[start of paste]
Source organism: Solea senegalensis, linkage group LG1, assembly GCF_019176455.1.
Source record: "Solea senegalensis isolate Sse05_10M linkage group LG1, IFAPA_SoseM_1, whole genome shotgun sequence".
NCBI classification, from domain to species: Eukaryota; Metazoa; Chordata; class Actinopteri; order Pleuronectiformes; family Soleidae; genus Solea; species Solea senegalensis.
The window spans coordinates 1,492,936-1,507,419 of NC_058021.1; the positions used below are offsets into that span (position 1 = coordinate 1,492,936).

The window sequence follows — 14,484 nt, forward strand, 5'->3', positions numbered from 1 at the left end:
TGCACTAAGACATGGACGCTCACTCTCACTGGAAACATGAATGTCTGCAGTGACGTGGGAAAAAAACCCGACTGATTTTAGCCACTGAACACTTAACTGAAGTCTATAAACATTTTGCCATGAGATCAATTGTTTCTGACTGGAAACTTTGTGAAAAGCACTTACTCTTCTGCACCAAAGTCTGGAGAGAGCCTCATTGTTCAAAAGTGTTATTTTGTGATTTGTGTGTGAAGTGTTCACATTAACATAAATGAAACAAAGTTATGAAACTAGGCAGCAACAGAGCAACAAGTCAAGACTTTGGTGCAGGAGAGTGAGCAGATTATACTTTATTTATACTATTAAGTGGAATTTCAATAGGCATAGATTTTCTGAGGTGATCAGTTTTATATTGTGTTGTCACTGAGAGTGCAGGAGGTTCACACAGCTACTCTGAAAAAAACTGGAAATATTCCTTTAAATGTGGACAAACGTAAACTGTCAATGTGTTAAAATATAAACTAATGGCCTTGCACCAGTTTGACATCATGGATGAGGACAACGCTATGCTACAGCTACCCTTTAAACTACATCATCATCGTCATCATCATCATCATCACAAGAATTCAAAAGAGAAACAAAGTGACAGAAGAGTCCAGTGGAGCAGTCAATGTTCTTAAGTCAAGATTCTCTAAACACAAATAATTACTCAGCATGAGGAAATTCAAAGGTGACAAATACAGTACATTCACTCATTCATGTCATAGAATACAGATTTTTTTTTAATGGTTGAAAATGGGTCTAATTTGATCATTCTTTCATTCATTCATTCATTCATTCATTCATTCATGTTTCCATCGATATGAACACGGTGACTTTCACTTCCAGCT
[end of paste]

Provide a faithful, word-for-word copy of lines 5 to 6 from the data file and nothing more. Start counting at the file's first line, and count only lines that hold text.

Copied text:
The window sequence follows — 14,484 nt, forward strand, 5'->3', positions numbered from 1 at the left end:
TGCACTAAGACATGGACGCTCACTCTCACTGGAAACATGAATGTCTGCAGTGACGTGGGAAAAAAACCCGACTGATTTTAGCCACTGAACACTTAACTGAAGTCTATAAACATTTTGCCATGAGATCAATTGTTTCTGACTGGAAACTTTGTGAAAAGCACTTACTCTTCTGCACCAAAGTCTGGAGAGAGCCTCATTGTTCAAAAGTGTTATTTTGTGATTTGTGTGTGAAGTGTTCACATTAACATAAATGAAACAAAGTTATGAAACTAGGCAGCAACAGAGCAACAAGTCAAGACTTTGGTGCAGGAGAGTGAGCAGATTATACTTTATTTATACTATTAAGTGGAATTTCAATAGGCATAGATTTTCTGAGGTGATCAGTTTTATATTGTGTTGTCACTGAGAGTGCAGGAGGTTCACACAGCTACTCTGAAAAAAACTGGAAATATTCCTTTAAATGTGGACAAACGTAAACTGTCAATGTGTTAAAATATAAACTAATGGCCTTGCACCAGTTTGACATCATGGATGAGGACAACGCTATGCTACAGCTACCCTTTAAACTACATCATCATCGTCATCATCATCATCATCACAAGAATTCAAAAGAGAAACAAAGTGACAGAAGAGTCCAGTGGAGCAGTCAATGTTCTTAAGTCAAGATTCTCTAAACACAAATAATTACTCAGCATGAGGAAATTCAAAGGTGACAAATACAGTACATTCACTCATTCATGTCATAGAATACAGATTTTTTTTTAATGGTTGAAAATGGGTCTAATTTGATCATTCTTTCATTCATTCATTCATTCATTCATTCATTCATGTTTCCATCGATATGAACACGGTGACTTTCACTTCCAGCT